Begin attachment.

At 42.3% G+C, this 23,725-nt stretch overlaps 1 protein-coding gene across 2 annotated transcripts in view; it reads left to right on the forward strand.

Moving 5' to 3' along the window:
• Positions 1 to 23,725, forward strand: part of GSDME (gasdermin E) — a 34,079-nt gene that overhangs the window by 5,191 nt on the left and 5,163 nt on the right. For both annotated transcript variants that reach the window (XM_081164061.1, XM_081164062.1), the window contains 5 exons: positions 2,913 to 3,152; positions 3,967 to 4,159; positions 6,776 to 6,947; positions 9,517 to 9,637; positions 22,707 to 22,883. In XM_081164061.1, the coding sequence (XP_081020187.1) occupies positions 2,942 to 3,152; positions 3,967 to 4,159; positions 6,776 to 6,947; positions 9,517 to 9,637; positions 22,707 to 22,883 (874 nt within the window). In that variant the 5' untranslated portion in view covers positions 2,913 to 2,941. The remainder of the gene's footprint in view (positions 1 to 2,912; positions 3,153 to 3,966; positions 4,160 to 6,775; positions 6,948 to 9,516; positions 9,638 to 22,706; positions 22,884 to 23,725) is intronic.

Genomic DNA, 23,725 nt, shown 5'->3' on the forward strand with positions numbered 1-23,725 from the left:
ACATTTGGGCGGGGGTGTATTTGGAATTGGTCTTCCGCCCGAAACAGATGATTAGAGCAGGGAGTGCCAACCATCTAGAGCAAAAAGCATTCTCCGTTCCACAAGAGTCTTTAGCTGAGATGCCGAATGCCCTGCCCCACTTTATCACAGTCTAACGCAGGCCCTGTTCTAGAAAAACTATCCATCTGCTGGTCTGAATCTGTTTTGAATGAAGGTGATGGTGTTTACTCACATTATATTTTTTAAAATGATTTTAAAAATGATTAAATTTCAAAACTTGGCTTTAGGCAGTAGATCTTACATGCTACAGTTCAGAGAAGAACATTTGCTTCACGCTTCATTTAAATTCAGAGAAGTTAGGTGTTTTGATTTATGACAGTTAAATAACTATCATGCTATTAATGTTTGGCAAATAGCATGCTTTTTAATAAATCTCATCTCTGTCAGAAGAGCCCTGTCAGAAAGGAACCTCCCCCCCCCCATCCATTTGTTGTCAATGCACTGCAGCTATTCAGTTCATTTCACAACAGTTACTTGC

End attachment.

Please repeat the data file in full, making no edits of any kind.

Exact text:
At 42.3% G+C, this 23,725-nt stretch overlaps 1 protein-coding gene across 2 annotated transcripts in view; it reads left to right on the forward strand.

Moving 5' to 3' along the window:
• Positions 1 to 23,725, forward strand: part of GSDME (gasdermin E) — a 34,079-nt gene that overhangs the window by 5,191 nt on the left and 5,163 nt on the right. For both annotated transcript variants that reach the window (XM_081164061.1, XM_081164062.1), the window contains 5 exons: positions 2,913 to 3,152; positions 3,967 to 4,159; positions 6,776 to 6,947; positions 9,517 to 9,637; positions 22,707 to 22,883. In XM_081164061.1, the coding sequence (XP_081020187.1) occupies positions 2,942 to 3,152; positions 3,967 to 4,159; positions 6,776 to 6,947; positions 9,517 to 9,637; positions 22,707 to 22,883 (874 nt within the window). In that variant the 5' untranslated portion in view covers positions 2,913 to 2,941. The remainder of the gene's footprint in view (positions 1 to 2,912; positions 3,153 to 3,966; positions 4,160 to 6,775; positions 6,948 to 9,516; positions 9,638 to 22,706; positions 22,884 to 23,725) is intronic.

Genomic DNA, 23,725 nt, shown 5'->3' on the forward strand with positions numbered 1-23,725 from the left:
ACATTTGGGCGGGGGTGTATTTGGAATTGGTCTTCCGCCCGAAACAGATGATTAGAGCAGGGAGTGCCAACCATCTAGAGCAAAAAGCATTCTCCGTTCCACAAGAGTCTTTAGCTGAGATGCCGAATGCCCTGCCCCACTTTATCACAGTCTAACGCAGGCCCTGTTCTAGAAAAACTATCCATCTGCTGGTCTGAATCTGTTTTGAATGAAGGTGATGGTGTTTACTCACATTATATTTTTTAAAATGATTTTAAAAATGATTAAATTTCAAAACTTGGCTTTAGGCAGTAGATCTTACATGCTACAGTTCAGAGAAGAACATTTGCTTCACGCTTCATTTAAATTCAGAGAAGTTAGGTGTTTTGATTTATGACAGTTAAATAACTATCATGCTATTAATGTTTGGCAAATAGCATGCTTTTTAATAAATCTCATCTCTGTCAGAAGAGCCCTGTCAGAAAGGAACCTCCCCCCCCCCATCCATTTGTTGTCAATGCACTGCAGCTATTCAGTTCATTTCACAACAGTTACTTGC